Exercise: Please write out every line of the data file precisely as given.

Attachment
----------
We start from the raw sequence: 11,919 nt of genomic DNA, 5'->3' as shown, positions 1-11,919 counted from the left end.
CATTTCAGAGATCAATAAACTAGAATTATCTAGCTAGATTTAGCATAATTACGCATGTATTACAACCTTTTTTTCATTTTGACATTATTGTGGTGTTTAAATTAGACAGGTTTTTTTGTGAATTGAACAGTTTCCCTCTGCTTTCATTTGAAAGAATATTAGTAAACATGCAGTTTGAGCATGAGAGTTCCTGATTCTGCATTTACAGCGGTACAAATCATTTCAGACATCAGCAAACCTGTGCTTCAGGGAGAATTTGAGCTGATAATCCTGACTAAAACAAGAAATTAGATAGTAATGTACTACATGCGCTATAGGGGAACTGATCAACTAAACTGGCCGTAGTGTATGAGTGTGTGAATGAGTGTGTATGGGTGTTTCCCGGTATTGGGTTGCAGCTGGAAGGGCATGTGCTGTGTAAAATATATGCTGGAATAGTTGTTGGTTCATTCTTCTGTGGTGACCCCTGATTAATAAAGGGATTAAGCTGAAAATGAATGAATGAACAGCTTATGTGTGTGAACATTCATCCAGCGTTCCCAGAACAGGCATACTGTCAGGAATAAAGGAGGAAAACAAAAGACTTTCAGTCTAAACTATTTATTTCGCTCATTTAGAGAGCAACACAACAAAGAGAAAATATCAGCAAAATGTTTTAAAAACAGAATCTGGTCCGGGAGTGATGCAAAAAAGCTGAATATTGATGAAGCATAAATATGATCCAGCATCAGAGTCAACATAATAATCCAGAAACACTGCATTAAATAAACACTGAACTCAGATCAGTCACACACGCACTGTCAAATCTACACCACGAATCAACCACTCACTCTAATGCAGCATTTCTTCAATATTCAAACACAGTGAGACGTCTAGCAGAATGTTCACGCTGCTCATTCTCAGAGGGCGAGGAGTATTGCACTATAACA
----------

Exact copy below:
We start from the raw sequence: 11,919 nt of genomic DNA, 5'->3' as shown, positions 1-11,919 counted from the left end.
CATTTCAGAGATCAATAAACTAGAATTATCTAGCTAGATTTAGCATAATTACGCATGTATTACAACCTTTTTTTCATTTTGACATTATTGTGGTGTTTAAATTAGACAGGTTTTTTTGTGAATTGAACAGTTTCCCTCTGCTTTCATTTGAAAGAATATTAGTAAACATGCAGTTTGAGCATGAGAGTTCCTGATTCTGCATTTACAGCGGTACAAATCATTTCAGACATCAGCAAACCTGTGCTTCAGGGAGAATTTGAGCTGATAATCCTGACTAAAACAAGAAATTAGATAGTAATGTACTACATGCGCTATAGGGGAACTGATCAACTAAACTGGCCGTAGTGTATGAGTGTGTGAATGAGTGTGTATGGGTGTTTCCCGGTATTGGGTTGCAGCTGGAAGGGCATGTGCTGTGTAAAATATATGCTGGAATAGTTGTTGGTTCATTCTTCTGTGGTGACCCCTGATTAATAAAGGGATTAAGCTGAAAATGAATGAATGAACAGCTTATGTGTGTGAACATTCATCCAGCGTTCCCAGAACAGGCATACTGTCAGGAATAAAGGAGGAAAACAAAAGACTTTCAGTCTAAACTATTTATTTCGCTCATTTAGAGAGCAACACAACAAAGAGAAAATATCAGCAAAATGTTTTAAAAACAGAATCTGGTCCGGGAGTGATGCAAAAAAGCTGAATATTGATGAAGCATAAATATGATCCAGCATCAGAGTCAACATAATAATCCAGAAACACTGCATTAAATAAACACTGAACTCAGATCAGTCACACACGCACTGTCAAATCTACACCACGAATCAACCACTCACTCTAATGCAGCATTTCTTCAATATTCAAACACAGTGAGACGTCTAGCAGAATGTTCACGCTGCTCATTCTCAGAGGGCGAGGAGTATTGCACTATAACA